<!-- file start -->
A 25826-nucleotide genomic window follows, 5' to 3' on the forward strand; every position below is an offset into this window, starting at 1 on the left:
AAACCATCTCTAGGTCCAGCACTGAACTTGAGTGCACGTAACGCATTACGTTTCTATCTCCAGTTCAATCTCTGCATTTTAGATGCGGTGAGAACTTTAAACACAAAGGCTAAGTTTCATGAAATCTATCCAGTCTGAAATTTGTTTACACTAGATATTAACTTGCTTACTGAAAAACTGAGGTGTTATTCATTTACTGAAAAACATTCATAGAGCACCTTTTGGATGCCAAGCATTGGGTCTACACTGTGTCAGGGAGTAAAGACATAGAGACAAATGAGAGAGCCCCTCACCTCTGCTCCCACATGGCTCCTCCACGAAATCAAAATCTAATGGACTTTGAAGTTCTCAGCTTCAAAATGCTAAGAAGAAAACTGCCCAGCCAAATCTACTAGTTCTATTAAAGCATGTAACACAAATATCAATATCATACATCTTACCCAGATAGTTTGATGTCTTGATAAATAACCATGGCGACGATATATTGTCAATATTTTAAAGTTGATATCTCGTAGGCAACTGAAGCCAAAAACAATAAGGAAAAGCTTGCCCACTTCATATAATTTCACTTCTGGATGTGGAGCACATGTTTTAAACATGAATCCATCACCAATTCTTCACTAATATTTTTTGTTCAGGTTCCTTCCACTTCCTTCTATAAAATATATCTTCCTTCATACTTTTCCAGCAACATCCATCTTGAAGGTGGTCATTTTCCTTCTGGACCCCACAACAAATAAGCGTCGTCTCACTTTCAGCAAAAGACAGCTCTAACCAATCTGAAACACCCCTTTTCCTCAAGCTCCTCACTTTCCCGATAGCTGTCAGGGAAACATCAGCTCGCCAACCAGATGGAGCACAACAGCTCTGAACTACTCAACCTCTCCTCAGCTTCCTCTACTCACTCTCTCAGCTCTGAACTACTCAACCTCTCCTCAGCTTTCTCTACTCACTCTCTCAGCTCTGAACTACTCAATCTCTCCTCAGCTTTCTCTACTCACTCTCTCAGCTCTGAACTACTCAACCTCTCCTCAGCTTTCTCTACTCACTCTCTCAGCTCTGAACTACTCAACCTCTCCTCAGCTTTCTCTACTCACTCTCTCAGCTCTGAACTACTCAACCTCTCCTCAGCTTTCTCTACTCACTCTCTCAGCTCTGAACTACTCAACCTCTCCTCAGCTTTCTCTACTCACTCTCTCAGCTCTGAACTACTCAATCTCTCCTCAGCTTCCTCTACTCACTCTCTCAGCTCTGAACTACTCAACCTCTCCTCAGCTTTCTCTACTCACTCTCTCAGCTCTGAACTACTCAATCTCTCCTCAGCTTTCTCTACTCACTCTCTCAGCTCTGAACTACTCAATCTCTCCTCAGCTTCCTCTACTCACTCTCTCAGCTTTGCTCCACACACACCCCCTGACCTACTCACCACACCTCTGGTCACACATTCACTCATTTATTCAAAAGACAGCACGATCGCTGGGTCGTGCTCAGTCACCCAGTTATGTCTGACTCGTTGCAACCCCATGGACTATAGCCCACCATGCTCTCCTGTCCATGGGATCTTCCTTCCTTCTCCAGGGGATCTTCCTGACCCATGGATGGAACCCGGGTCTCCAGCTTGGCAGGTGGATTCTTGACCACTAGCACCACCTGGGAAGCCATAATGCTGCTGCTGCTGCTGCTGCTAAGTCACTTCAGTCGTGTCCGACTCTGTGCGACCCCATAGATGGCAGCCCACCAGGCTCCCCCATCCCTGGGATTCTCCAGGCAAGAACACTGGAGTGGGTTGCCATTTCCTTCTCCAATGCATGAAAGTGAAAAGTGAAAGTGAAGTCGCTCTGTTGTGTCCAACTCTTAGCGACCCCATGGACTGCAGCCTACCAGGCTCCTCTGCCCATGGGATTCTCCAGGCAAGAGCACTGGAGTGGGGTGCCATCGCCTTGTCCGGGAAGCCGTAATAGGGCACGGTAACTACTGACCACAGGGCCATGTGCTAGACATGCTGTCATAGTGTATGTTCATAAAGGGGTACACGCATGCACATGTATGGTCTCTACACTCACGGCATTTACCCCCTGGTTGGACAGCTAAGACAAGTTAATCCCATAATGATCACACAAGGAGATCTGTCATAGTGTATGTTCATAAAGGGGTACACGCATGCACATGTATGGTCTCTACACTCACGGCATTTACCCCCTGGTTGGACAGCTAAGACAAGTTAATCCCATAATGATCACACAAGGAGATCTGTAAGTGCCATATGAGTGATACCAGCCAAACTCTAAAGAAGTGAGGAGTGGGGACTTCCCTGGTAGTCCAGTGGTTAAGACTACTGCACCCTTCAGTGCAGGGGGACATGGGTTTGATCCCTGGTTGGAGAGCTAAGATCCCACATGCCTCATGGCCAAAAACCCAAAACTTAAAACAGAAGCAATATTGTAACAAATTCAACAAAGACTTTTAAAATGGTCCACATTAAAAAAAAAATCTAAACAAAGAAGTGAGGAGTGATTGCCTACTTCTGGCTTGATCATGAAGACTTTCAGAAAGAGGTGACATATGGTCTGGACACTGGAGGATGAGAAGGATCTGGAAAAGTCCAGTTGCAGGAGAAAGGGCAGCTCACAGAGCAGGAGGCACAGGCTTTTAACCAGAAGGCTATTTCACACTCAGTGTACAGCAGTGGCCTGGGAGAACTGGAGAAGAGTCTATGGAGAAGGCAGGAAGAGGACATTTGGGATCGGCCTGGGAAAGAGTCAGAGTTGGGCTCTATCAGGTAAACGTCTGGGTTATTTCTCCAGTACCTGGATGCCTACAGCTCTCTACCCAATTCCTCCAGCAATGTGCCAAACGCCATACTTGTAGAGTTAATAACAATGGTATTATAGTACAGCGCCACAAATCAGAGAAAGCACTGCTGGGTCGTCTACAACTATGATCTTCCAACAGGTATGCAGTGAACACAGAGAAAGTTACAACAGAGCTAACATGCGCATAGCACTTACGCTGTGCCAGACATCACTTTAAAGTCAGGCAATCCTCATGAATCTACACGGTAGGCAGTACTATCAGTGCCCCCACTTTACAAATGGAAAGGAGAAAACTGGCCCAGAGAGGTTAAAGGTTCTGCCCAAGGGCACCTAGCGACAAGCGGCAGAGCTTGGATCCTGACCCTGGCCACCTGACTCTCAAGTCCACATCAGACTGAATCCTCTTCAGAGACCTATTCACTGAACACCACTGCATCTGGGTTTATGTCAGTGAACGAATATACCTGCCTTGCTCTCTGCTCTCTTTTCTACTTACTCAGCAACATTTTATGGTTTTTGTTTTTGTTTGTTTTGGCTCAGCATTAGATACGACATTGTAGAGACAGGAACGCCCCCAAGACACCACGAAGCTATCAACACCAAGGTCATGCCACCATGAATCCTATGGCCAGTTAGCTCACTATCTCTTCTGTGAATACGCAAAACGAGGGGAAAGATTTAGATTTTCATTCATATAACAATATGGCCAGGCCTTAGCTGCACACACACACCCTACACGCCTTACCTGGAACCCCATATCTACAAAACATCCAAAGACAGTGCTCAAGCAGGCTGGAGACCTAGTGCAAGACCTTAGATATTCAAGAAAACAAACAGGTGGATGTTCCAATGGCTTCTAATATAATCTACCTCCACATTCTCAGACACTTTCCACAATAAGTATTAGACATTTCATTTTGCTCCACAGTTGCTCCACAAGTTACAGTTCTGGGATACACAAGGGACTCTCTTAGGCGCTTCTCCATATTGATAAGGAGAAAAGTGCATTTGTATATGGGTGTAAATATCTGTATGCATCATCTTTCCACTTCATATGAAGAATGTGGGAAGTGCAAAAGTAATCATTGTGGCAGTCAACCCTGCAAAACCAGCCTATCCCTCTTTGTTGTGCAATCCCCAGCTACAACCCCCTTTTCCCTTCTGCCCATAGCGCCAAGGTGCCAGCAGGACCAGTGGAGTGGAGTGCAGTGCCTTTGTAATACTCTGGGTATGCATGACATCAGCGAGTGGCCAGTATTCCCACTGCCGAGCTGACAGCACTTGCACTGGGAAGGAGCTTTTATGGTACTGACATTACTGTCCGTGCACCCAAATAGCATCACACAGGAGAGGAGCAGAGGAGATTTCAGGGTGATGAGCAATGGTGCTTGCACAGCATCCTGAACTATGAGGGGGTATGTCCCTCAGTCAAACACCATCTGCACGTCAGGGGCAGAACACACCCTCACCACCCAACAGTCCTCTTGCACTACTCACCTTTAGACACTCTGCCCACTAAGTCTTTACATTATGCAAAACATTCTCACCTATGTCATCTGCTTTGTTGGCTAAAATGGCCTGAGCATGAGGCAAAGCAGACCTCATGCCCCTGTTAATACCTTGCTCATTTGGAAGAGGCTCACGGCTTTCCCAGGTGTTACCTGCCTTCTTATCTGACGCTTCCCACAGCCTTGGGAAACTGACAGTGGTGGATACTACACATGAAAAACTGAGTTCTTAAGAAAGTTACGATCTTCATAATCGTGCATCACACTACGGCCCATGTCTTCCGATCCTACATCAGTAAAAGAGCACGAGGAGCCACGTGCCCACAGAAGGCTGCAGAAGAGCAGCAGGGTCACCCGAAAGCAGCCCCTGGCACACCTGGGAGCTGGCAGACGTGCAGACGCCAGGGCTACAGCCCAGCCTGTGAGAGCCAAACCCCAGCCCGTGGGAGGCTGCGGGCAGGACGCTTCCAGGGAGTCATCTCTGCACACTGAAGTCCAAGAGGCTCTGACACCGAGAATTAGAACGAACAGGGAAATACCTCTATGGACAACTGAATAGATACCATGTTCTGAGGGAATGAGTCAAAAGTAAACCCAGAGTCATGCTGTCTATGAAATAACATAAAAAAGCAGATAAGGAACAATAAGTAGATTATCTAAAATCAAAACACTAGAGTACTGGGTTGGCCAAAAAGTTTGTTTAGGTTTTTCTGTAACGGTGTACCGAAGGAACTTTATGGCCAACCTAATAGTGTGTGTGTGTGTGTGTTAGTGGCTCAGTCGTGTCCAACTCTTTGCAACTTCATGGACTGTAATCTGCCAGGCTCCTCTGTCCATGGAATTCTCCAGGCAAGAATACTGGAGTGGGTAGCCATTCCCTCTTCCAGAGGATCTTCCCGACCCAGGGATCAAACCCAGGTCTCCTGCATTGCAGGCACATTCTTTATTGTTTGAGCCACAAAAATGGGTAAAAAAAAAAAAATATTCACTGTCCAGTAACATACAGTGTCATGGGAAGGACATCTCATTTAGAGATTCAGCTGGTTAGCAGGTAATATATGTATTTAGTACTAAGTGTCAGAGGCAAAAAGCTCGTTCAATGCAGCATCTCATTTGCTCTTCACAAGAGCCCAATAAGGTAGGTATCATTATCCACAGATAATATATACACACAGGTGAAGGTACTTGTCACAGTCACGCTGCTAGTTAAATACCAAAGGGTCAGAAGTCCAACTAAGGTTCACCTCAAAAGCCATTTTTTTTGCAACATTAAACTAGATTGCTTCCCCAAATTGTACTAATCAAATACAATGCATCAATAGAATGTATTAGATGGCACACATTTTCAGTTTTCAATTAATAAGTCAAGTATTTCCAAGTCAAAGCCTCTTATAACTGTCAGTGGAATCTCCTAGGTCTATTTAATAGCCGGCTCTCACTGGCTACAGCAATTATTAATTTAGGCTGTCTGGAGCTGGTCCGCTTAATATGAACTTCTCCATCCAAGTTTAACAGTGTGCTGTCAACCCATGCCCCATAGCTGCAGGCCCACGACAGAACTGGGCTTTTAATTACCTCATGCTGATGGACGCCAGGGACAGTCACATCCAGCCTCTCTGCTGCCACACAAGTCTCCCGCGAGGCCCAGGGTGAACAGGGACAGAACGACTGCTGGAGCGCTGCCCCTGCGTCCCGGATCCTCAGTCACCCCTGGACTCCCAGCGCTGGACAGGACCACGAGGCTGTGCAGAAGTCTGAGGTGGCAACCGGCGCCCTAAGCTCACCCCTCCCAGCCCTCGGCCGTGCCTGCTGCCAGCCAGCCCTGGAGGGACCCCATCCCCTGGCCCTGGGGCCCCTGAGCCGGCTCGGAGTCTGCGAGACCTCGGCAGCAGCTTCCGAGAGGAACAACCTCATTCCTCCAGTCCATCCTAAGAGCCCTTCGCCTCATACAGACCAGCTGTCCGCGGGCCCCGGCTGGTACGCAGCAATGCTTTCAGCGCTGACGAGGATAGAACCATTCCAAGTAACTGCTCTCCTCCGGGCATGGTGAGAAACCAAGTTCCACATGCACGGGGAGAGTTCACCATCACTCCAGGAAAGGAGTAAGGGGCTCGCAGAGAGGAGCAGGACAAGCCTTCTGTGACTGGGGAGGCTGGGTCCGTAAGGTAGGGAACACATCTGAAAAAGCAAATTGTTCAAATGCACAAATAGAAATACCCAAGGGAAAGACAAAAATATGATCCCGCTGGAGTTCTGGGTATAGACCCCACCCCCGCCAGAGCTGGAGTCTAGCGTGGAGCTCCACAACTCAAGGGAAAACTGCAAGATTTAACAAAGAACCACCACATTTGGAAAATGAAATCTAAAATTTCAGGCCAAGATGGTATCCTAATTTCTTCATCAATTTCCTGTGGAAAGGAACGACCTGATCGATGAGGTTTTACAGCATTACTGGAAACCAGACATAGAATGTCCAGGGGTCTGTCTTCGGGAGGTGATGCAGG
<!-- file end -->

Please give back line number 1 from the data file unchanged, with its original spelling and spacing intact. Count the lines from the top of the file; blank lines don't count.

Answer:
A 25826-nucleotide genomic window follows, 5' to 3' on the forward strand; every position below is an offset into this window, starting at 1 on the left: